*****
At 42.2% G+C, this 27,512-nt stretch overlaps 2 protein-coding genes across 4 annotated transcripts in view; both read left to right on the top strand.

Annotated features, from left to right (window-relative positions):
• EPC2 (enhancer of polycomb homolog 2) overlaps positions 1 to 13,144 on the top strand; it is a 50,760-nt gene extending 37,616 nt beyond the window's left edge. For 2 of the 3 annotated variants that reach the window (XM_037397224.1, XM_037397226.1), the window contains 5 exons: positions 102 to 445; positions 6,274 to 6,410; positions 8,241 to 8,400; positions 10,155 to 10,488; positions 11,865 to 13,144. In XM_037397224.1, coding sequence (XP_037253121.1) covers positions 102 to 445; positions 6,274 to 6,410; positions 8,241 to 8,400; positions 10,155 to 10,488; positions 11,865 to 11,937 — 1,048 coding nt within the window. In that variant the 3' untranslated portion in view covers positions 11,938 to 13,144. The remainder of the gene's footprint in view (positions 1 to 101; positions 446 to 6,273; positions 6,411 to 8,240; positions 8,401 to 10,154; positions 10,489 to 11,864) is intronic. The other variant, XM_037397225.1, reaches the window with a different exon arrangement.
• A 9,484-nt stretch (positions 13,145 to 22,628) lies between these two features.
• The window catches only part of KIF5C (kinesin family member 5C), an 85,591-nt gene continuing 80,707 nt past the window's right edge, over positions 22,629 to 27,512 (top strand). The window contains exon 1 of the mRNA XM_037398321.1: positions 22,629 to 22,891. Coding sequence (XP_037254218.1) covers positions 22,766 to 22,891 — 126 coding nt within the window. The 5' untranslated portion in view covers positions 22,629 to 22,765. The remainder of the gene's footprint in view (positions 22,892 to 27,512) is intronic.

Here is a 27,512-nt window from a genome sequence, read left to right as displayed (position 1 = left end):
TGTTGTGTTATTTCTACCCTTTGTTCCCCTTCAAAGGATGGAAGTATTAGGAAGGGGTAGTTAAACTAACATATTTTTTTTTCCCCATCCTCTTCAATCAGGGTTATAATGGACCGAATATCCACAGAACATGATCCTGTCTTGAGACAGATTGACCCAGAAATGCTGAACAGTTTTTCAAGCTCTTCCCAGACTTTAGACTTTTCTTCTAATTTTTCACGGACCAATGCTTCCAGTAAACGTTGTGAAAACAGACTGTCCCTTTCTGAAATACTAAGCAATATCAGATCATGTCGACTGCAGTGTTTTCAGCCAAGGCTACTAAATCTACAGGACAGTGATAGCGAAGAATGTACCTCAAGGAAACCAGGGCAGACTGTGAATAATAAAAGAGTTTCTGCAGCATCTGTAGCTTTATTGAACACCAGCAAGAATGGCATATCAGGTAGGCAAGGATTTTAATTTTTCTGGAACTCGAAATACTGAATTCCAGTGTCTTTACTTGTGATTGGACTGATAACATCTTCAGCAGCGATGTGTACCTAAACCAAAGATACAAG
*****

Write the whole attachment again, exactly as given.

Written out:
At 42.2% G+C, this 27,512-nt stretch overlaps 2 protein-coding genes across 4 annotated transcripts in view; both read left to right on the top strand.

Annotated features, from left to right (window-relative positions):
• EPC2 (enhancer of polycomb homolog 2) overlaps positions 1 to 13,144 on the top strand; it is a 50,760-nt gene extending 37,616 nt beyond the window's left edge. For 2 of the 3 annotated variants that reach the window (XM_037397224.1, XM_037397226.1), the window contains 5 exons: positions 102 to 445; positions 6,274 to 6,410; positions 8,241 to 8,400; positions 10,155 to 10,488; positions 11,865 to 13,144. In XM_037397224.1, coding sequence (XP_037253121.1) covers positions 102 to 445; positions 6,274 to 6,410; positions 8,241 to 8,400; positions 10,155 to 10,488; positions 11,865 to 11,937 — 1,048 coding nt within the window. In that variant the 3' untranslated portion in view covers positions 11,938 to 13,144. The remainder of the gene's footprint in view (positions 1 to 101; positions 446 to 6,273; positions 6,411 to 8,240; positions 8,401 to 10,154; positions 10,489 to 11,864) is intronic. The other variant, XM_037397225.1, reaches the window with a different exon arrangement.
• A 9,484-nt stretch (positions 13,145 to 22,628) lies between these two features.
• The window catches only part of KIF5C (kinesin family member 5C), an 85,591-nt gene continuing 80,707 nt past the window's right edge, over positions 22,629 to 27,512 (top strand). The window contains exon 1 of the mRNA XM_037398321.1: positions 22,629 to 22,891. Coding sequence (XP_037254218.1) covers positions 22,766 to 22,891 — 126 coding nt within the window. The 5' untranslated portion in view covers positions 22,629 to 22,765. The remainder of the gene's footprint in view (positions 22,892 to 27,512) is intronic.

Here is a 27,512-nt window from a genome sequence, read left to right as displayed (position 1 = left end):
TGTTGTGTTATTTCTACCCTTTGTTCCCCTTCAAAGGATGGAAGTATTAGGAAGGGGTAGTTAAACTAACATATTTTTTTTTCCCCATCCTCTTCAATCAGGGTTATAATGGACCGAATATCCACAGAACATGATCCTGTCTTGAGACAGATTGACCCAGAAATGCTGAACAGTTTTTCAAGCTCTTCCCAGACTTTAGACTTTTCTTCTAATTTTTCACGGACCAATGCTTCCAGTAAACGTTGTGAAAACAGACTGTCCCTTTCTGAAATACTAAGCAATATCAGATCATGTCGACTGCAGTGTTTTCAGCCAAGGCTACTAAATCTACAGGACAGTGATAGCGAAGAATGTACCTCAAGGAAACCAGGGCAGACTGTGAATAATAAAAGAGTTTCTGCAGCATCTGTAGCTTTATTGAACACCAGCAAGAATGGCATATCAGGTAGGCAAGGATTTTAATTTTTCTGGAACTCGAAATACTGAATTCCAGTGTCTTTACTTGTGATTGGACTGATAACATCTTCAGCAGCGATGTGTACCTAAACCAAAGATACAAG